We can follow the Swift family for several centuries. The earliest ascertainable record is for one Sir Alexander Swyft who lived during the time of the Wars of the Roses in the late 15th Century. His birthplace in 1478 bears the unfortunate name of Penistone in Yorkshire. The title of Sir is not documented but might be fun to research. By 1502, the family has relocated to Rotherham also in Yorkshire. His son Richard will live his life in Rotherham with his wife Jean Wheelock until passing at age 80. Rotherham or “homestead on the river’ Don was established by the Saxons in the early middle ages. Prior to the 1480’s, Rotherham was a quit market town under the control of Rufford Abbey who collected tithes from the town and governed the local market. The Archbishop of York, local boy Thomas Rotherham, established the College of Jesus to hopefully rival Oxford and Cambridge. By the beginning of the 16th Century, the town was a modern and happening place. This changed when Edward VI dissolved the college and granted the assets to his supporters. Remember that Edward while son of Henry VIII was also the most Protestant of the Tudors and probably had no issue with closing the Catholic college.
Son William Swift (1530-1604) marries Elizabeth Mason in 1560. Elisabeth was born in Wensley, Yorkshire. To give feel for this small town, the Holy Trinity Church was the site of the wedding between James and Helen Herriot in the BBC series All Creatures Great and Small. The church itself was built in the 1300’s and could have been the site of William and Elizabeth’s wedding.
Another William is born in 1561 in Rotherham. He marries Janet Wilson in 1582 and their son, another William is born and baptized in 1589. In 1588 the Spanish invasion had been turned away with the sinking of the its Armada. While we know little about their life or livelihood, we can presume that the family lived in the market town and survived despite the turbulent times. Keeping a low profile during the reigns of the Tudors was probably wise. Both parents die in 1597 when son William is eight years old. Since both parents die in the same year, we can only speculate about disease or plague which visited and revisited the region on a periodic basis.
By 1619 William Swift marries Joan Sisson probably in Bocking, Essex. Their child, named to no one’s surprise, William is born followed by daughter Hannah in 1625 also in Bocking. The family immigrated to New England in 1634. Their first stop was in Watertown where William the elder owned property. He sold his property there in in 1637 and moved to the newly established Sandwich in 1637. By 1643 the family is established in Sandwich on Cape Cod. The elder William Swift passes away in 1643. Widow Joan marries Daniel Wing in 1642 and survives until 1664. Son William marries Ruth Tobey in 1645. Curiously, Ruth’s parents were also married in Bocking, Essex.
Ruth’s Dad, Thomas Tobey held a number of positions in the colonial government including overseeing the cutting up of stranded whales and managing the sale of fish “taken” by Indians for the benefit of the town treasury. In 1658 he was selected as Constable for Plymouth with responsibility of collecting taxes, establishing tax rates as a “Rater” as well as Quaker hunter. He was also one of three men selected to handle the town efforts in King Philip’s War.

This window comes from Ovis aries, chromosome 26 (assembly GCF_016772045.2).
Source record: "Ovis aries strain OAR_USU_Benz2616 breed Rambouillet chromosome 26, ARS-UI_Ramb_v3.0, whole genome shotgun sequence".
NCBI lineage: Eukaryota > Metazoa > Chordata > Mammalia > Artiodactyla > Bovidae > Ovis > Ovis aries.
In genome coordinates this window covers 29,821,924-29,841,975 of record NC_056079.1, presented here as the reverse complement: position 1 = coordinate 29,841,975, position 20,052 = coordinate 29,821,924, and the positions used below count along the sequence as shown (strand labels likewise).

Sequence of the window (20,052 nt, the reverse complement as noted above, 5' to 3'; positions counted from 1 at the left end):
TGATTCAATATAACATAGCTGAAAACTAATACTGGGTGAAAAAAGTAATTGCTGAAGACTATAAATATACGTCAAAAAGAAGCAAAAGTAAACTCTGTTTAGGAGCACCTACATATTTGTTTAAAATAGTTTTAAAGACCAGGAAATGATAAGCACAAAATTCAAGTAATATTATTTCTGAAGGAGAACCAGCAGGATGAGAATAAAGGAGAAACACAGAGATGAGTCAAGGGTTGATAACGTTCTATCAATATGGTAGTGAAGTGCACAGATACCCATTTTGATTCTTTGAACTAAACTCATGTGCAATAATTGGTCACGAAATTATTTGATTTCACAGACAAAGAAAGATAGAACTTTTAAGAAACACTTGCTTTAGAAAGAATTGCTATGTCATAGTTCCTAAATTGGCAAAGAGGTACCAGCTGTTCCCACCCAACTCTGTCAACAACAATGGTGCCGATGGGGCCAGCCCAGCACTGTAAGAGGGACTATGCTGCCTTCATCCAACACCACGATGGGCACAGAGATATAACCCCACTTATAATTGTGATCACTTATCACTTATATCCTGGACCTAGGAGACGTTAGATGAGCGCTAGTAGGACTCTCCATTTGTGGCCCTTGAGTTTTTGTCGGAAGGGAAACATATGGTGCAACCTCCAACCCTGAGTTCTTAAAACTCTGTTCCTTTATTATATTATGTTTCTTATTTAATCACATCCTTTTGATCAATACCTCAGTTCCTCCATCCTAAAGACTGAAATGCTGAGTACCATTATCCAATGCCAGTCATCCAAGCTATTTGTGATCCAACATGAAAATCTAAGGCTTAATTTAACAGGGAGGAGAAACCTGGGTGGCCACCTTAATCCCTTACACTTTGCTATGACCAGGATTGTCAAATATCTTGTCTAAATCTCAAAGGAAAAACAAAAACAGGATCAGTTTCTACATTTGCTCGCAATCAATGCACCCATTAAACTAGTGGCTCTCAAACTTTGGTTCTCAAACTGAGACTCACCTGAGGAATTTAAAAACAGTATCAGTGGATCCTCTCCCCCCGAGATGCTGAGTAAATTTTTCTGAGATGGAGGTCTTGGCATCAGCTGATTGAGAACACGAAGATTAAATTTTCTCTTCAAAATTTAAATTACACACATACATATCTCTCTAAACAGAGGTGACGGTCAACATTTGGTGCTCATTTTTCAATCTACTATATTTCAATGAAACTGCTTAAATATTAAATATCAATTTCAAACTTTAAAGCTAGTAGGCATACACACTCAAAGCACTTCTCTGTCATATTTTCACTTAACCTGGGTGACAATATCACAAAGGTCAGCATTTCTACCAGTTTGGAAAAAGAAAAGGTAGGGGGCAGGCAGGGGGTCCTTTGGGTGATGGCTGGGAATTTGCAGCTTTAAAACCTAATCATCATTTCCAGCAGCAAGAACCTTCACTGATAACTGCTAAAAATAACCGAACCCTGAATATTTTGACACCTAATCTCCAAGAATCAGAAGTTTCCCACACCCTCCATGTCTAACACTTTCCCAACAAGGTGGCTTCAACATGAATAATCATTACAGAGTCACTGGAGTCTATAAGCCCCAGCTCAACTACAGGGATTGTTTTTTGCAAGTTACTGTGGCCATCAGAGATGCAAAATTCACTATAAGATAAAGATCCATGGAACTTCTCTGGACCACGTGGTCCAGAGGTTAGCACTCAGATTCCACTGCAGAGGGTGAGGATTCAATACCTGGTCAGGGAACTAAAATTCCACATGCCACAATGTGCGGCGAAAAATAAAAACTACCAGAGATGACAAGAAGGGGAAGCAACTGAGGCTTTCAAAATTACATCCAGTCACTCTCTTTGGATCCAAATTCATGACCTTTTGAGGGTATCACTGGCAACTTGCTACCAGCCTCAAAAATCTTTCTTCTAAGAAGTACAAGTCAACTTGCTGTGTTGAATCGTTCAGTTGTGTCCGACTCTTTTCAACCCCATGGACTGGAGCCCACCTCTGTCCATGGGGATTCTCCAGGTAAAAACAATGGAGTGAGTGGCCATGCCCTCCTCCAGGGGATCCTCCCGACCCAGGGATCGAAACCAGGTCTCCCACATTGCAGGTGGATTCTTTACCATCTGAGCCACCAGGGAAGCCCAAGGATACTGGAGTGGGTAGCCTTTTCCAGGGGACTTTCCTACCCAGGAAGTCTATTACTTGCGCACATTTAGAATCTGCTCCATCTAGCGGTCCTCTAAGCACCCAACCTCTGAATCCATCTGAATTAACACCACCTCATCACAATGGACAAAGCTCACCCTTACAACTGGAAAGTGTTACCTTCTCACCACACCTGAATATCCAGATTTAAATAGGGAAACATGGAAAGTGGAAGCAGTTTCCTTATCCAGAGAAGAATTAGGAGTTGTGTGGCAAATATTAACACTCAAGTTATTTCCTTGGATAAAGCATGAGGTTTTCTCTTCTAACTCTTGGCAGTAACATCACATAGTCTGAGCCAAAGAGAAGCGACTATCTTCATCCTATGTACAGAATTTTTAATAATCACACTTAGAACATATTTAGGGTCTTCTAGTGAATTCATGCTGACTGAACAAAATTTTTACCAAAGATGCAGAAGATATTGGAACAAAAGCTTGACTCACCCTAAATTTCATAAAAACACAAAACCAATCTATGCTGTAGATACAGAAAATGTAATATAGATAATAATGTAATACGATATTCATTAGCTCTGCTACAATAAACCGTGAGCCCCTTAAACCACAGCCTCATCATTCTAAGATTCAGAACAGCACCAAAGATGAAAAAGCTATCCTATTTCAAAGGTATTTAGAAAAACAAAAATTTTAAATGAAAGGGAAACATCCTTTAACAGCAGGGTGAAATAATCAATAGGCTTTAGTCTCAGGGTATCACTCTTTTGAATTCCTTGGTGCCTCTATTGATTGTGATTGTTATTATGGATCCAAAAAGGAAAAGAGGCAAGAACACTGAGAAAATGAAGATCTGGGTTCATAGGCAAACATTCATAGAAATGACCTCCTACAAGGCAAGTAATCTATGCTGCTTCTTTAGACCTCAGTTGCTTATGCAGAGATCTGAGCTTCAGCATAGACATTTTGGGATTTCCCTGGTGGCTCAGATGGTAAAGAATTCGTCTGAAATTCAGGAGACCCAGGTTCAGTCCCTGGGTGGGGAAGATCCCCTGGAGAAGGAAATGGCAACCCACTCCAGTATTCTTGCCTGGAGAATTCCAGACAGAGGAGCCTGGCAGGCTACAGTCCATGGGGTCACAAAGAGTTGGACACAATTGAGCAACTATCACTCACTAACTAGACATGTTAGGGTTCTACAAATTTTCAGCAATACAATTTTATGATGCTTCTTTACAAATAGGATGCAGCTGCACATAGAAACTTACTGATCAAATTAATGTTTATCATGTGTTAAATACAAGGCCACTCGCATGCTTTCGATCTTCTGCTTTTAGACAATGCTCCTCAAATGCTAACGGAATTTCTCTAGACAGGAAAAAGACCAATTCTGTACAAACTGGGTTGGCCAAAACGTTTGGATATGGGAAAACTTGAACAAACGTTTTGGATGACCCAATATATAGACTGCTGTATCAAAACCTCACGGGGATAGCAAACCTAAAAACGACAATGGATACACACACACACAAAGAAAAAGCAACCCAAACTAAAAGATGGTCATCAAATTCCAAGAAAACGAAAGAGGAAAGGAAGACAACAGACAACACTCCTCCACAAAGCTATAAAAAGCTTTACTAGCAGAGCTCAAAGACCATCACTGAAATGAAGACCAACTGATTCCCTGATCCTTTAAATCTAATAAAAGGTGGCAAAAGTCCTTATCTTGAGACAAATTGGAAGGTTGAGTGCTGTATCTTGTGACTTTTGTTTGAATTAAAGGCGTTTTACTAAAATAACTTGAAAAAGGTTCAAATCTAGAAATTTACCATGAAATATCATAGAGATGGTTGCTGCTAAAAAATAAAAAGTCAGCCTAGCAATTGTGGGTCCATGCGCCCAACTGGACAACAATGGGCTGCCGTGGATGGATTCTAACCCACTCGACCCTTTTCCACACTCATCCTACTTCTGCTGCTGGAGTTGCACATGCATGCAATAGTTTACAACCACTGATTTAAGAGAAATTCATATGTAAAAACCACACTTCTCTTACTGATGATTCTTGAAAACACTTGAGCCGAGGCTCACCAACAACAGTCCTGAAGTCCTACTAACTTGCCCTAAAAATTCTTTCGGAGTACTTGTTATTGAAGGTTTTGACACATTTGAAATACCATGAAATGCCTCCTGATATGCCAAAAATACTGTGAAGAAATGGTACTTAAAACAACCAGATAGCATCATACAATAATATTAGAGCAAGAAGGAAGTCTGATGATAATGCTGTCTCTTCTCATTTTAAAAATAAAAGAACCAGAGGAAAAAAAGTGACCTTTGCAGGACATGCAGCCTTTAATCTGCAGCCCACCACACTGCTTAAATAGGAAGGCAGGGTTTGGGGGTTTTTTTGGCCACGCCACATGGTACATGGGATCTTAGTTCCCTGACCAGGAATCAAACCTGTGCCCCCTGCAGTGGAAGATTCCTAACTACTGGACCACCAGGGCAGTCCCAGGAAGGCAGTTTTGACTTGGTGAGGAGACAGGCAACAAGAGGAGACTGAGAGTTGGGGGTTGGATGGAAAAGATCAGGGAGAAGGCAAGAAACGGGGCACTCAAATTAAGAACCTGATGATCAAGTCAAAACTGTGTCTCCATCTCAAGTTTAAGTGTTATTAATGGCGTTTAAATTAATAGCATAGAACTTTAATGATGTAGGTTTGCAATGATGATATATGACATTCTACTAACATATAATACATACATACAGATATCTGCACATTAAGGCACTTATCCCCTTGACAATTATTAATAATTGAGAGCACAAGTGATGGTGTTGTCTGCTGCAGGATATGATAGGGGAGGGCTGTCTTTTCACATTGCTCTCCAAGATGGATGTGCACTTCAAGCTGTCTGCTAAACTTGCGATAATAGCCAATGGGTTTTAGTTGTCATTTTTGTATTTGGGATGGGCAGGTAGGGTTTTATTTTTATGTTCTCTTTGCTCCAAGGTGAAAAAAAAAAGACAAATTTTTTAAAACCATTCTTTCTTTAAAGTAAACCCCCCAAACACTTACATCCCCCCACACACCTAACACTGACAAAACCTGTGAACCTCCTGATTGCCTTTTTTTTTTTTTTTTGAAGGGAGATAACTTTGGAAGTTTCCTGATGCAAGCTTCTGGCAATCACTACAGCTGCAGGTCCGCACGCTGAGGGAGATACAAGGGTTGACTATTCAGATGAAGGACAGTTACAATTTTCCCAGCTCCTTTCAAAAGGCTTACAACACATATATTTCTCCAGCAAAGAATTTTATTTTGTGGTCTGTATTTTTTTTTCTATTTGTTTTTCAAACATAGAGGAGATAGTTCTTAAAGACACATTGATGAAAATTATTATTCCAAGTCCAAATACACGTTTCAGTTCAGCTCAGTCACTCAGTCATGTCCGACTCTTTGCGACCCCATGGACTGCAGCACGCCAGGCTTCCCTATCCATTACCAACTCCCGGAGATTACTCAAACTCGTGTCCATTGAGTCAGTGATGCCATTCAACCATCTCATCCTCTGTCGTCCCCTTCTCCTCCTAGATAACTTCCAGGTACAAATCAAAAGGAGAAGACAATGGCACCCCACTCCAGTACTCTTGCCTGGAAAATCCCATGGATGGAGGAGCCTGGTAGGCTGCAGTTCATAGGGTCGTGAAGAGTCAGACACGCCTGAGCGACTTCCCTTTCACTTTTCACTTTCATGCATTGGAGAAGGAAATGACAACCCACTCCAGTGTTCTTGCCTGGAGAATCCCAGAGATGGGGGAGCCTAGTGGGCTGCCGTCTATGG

William Swift Jr. (1619-1706) will represent Sandwich in the General Court in 1673, 1674, 1677, and 1678. He will serve as town Constable and as a Selectman for 15 years. It appears that his occupation was that of a carpenter. He must have been well respected to serve regularly on the General Court. The General Court was original colonial legislature of the Plymouth Colony from 1620 to 1692. Membership in the General Court probably establishes that the Swifts were not Quakers at this time. Quakers refused to sign oaths and would be prohibited from serving. In 1671, freeman who owned property in the amount of 20 pounds was allowed to serve on the General Court. William would also act as a local magistrate and would hear local cases. It is clear that the Swifts were responsible people.
The will executed by William in 1704 divides up his sizable estate amongst his children and wife Ruth. Several tracts of land in the will were purchased from Jonathan Morey, the third son, Samuel born in 1662 is left out of the will. There is no clear reason for this in the public records. Samuel marries Mary Gibbs, also of Sandwich in 1688 who is older by five years. The Gibbs were also early arrivals in Sandwich. Perhaps Mary was beneath the station of the Swift family.
Samuel and Mary will live out their lives in Sandwich. Son Seth is born in Sandwich in 1693 and dies in Plymouth in 1753. In his 1730 will Samuel provides Seth an inheritance of 20 shillings. The younger three sons Zaccheus, Ephraim and Samuel receive the bulk of the estate. Again there is no obvious reason for this. I do suspect that religious beliefs might have had something to do with it. Quakers had arrived in Sandwich in the 1650s. The Puritan pastor left in 1653 with the Quakers in charge. It would be another 20 years before a Puritan or Congregationalist minister would retur to Sandwich. He promised to leave the Quakers alone. Perhaps young Seth drifted from the Puritan tradition. The records are incomplete.
There are few records of Seth Senior in Plymouth but it appears that he must of landed on his feet. In 1746, Seth is involved in real estate transactions with Joseph Morey. The information on what these deals actually were is lacking, but it appears that Seth must have had proprietor status as a landowner. Of course his 1722 marriage to Maria Morey might have helped. Maria was the daughter of the respected and prosperous Jonathan Morey. The birth of their son Seth Junior in 1724 completes our family merger of the Moreys, the Swifts and the Bournes. Now is the time to see what happens in the lead up to the Revolution.